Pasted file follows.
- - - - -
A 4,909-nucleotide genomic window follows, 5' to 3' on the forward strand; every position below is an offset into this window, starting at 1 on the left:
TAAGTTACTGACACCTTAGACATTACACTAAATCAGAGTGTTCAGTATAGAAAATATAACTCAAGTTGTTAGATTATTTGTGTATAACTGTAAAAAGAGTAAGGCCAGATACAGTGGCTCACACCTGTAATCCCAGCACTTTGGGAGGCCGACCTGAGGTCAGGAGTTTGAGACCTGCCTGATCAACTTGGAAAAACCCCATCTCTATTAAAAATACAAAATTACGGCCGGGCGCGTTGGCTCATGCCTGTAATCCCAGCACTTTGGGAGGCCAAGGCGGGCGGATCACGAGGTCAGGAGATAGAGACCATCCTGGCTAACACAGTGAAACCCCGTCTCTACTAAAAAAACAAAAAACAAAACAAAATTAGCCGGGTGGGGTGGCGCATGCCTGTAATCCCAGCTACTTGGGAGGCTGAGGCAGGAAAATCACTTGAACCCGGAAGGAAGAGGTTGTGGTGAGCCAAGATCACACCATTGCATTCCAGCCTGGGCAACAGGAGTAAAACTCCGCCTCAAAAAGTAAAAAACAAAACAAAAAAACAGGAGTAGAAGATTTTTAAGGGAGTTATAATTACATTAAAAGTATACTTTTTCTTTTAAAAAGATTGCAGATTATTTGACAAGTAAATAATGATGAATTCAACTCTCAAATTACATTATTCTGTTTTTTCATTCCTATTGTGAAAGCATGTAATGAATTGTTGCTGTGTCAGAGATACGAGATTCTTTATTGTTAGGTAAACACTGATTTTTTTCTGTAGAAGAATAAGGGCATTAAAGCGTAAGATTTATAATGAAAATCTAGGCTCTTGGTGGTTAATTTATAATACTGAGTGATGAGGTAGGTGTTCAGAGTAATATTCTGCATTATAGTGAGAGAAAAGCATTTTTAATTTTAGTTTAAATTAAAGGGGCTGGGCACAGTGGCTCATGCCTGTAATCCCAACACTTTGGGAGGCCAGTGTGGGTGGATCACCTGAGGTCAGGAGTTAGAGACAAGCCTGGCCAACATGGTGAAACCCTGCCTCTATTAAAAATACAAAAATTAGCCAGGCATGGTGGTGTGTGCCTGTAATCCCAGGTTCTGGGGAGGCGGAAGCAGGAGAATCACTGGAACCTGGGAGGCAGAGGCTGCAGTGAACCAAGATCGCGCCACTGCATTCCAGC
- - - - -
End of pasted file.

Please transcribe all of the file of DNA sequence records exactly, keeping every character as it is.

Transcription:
A 4,909-nucleotide genomic window follows, 5' to 3' on the forward strand; every position below is an offset into this window, starting at 1 on the left:
TAAGTTACTGACACCTTAGACATTACACTAAATCAGAGTGTTCAGTATAGAAAATATAACTCAAGTTGTTAGATTATTTGTGTATAACTGTAAAAAGAGTAAGGCCAGATACAGTGGCTCACACCTGTAATCCCAGCACTTTGGGAGGCCGACCTGAGGTCAGGAGTTTGAGACCTGCCTGATCAACTTGGAAAAACCCCATCTCTATTAAAAATACAAAATTACGGCCGGGCGCGTTGGCTCATGCCTGTAATCCCAGCACTTTGGGAGGCCAAGGCGGGCGGATCACGAGGTCAGGAGATAGAGACCATCCTGGCTAACACAGTGAAACCCCGTCTCTACTAAAAAAACAAAAAACAAAACAAAATTAGCCGGGTGGGGTGGCGCATGCCTGTAATCCCAGCTACTTGGGAGGCTGAGGCAGGAAAATCACTTGAACCCGGAAGGAAGAGGTTGTGGTGAGCCAAGATCACACCATTGCATTCCAGCCTGGGCAACAGGAGTAAAACTCCGCCTCAAAAAGTAAAAAACAAAACAAAAAAACAGGAGTAGAAGATTTTTAAGGGAGTTATAATTACATTAAAAGTATACTTTTTCTTTTAAAAAGATTGCAGATTATTTGACAAGTAAATAATGATGAATTCAACTCTCAAATTACATTATTCTGTTTTTTCATTCCTATTGTGAAAGCATGTAATGAATTGTTGCTGTGTCAGAGATACGAGATTCTTTATTGTTAGGTAAACACTGATTTTTTTCTGTAGAAGAATAAGGGCATTAAAGCGTAAGATTTATAATGAAAATCTAGGCTCTTGGTGGTTAATTTATAATACTGAGTGATGAGGTAGGTGTTCAGAGTAATATTCTGCATTATAGTGAGAGAAAAGCATTTTTAATTTTAGTTTAAATTAAAGGGGCTGGGCACAGTGGCTCATGCCTGTAATCCCAACACTTTGGGAGGCCAGTGTGGGTGGATCACCTGAGGTCAGGAGTTAGAGACAAGCCTGGCCAACATGGTGAAACCCTGCCTCTATTAAAAATACAAAAATTAGCCAGGCATGGTGGTGTGTGCCTGTAATCCCAGGTTCTGGGGAGGCGGAAGCAGGAGAATCACTGGAACCTGGGAGGCAGAGGCTGCAGTGAACCAAGATCGCGCCACTGCATTCCAGC